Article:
By Karin Brulliard and Karen DeYoung
Washington Post Foreign Service
Saturday, October 2, 2010
ExEd note: The key significance of these incidents and the story being told is that the U.S. and Pakistan have not been called upon until now to acknowledge or publicly discuss the undeclared U.S. war in Pakistan in a direct way using language that affirms U.S. presence and cross-border operation into Pakistan. Since the victims alleged are said to be soldiers, a new element emerges politically. Between the U.S. and Pakistan, seeming only because a new element emerges between the government in Pakistan and the communities over which it claims to legitimately govern.
An excerpt appears below ...
Gen. David H. Petraeus, the top U.S. commander in Afghanistan, telephoned Pakistan's military chief, Gen. Ashfaq Kiyani, Friday to discuss the incursion, as the administration moved to calm a potentially critical breach with a key partner in the Afghanistan war. Officials who discussed the sensitive negotiations on the condition of anonymity said that a joint investigation could help soothe feelings on both sides.
Pakistan has said that three of six Frontier Corps soldiers manning a mountaintop post near Pakistan's western border were killed when helicopters launched missiles at them after the soldiers fired their rifles to warn that the aircraft were on the Pakistan side. Pakistan has lodged diplomatic protests and Prime Minister Yousaf Raza Gillani told Parliament on Friday that the government "will consider other options if there is interference in the sovereignty of our country."
Lt. Col. John Dorrian, a NATO spokesman in Afghanistan, said Friday that military officials have not yet confirmed that Pakistani border troops were killed in the NATO airstrike. Dorrian had previously said that U.S. helicopters had crossed the border but said they had fired on insurgents who were preparing a mortar attack against troops from the U.S.-led coalition on the other side.
U.S. military officials said it was not clear to them whether the same helicopters were involved in both attacks or whether they were separate incidents. A Pentagon spokesman Thursday suggested the aircraft was within its rights to fire after being fired on.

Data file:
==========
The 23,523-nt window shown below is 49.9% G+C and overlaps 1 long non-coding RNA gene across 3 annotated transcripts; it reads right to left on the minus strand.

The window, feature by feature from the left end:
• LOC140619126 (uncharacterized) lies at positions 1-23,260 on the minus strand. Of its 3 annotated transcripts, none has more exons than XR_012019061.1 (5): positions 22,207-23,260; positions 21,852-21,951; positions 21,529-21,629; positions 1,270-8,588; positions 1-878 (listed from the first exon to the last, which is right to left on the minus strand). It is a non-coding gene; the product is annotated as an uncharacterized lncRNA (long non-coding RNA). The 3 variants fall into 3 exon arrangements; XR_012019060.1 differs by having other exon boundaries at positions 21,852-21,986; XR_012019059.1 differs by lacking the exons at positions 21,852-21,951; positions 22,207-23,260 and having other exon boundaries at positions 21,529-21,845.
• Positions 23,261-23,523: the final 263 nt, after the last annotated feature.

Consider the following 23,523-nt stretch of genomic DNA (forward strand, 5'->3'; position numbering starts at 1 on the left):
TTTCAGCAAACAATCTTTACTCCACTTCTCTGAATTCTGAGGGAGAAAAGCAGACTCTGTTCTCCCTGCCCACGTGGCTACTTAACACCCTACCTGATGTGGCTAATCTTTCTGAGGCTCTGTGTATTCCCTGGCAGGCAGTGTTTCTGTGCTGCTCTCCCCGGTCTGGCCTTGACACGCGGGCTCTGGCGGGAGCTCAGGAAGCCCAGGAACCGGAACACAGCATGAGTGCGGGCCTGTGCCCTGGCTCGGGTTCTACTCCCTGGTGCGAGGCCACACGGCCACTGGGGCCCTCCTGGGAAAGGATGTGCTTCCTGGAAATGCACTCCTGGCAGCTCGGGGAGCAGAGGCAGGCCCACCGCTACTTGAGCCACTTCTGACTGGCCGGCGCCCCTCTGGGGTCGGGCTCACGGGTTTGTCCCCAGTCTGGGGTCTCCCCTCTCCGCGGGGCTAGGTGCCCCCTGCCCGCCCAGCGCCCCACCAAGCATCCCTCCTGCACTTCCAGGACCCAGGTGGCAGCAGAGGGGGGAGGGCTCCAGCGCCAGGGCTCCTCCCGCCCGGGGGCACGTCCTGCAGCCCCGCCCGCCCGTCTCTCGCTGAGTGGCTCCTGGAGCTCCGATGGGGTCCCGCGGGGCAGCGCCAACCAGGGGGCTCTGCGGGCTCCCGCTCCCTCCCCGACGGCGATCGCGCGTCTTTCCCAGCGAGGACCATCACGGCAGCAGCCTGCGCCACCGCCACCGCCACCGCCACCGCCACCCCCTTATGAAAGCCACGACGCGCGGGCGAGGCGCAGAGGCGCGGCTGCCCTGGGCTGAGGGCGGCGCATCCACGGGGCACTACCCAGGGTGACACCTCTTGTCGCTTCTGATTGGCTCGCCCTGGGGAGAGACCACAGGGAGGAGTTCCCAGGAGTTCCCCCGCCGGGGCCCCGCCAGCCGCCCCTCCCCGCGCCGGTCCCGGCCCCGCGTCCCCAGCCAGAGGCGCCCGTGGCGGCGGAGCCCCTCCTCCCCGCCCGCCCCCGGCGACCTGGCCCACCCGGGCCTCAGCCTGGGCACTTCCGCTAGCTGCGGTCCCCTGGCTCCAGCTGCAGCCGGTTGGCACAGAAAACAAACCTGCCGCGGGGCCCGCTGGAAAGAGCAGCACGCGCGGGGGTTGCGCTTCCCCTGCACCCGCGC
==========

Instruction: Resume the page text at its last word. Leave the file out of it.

Pakistani military officials have countered that the soldiers were poorly armed and could never have threatened the helicopters with their rifles. The officials have also dismissed U.S. suggestions that the pilots may not have known where the border or the Pakistani military outpost was, saying that detailed maps and high-technology coordination and surveillance established after a similar incident in 2008 would make such confusion impossible.
The deaths of the Pakistani soldiers came amid a sharp escalation in attacks against insurgent strongholds in Pakistan by unmanned CIA drones. Those attacks are highly unpopular in Pakistan, where the government only privately acquiesces to them. U.S. officials said there is also a private agreement that U.S. aircraft can enter Pakistani airspace, within a narrow band along the border, if acting in self-defense against cross-border attacks. Pakistan denies such agreement exists.
Meanwhile, in response to reports of political upheaval in Pakistan, White House spokesman Robert Gibbs said that the United States considers Pakistan a "key ally" and believes that "the government of Pakistan is committed to democracy and to the preservation of civilian leadership."
Adding to the complexity of Pakistan's political situation, retired Gen. Pervez Musharraf, who seized power in a 1999 coup and served as president until elections in 2008, announced in London that he was re-entering Pakistani politics at the head of a newly formed party.
DeYoung reported from Washington. Correspondent Ernesto Londono in Kabul and special correspondent Haq Nawaz Khan in Peshawar contributed to this report.
Warfare continues to become more professional and dehumanized every day.
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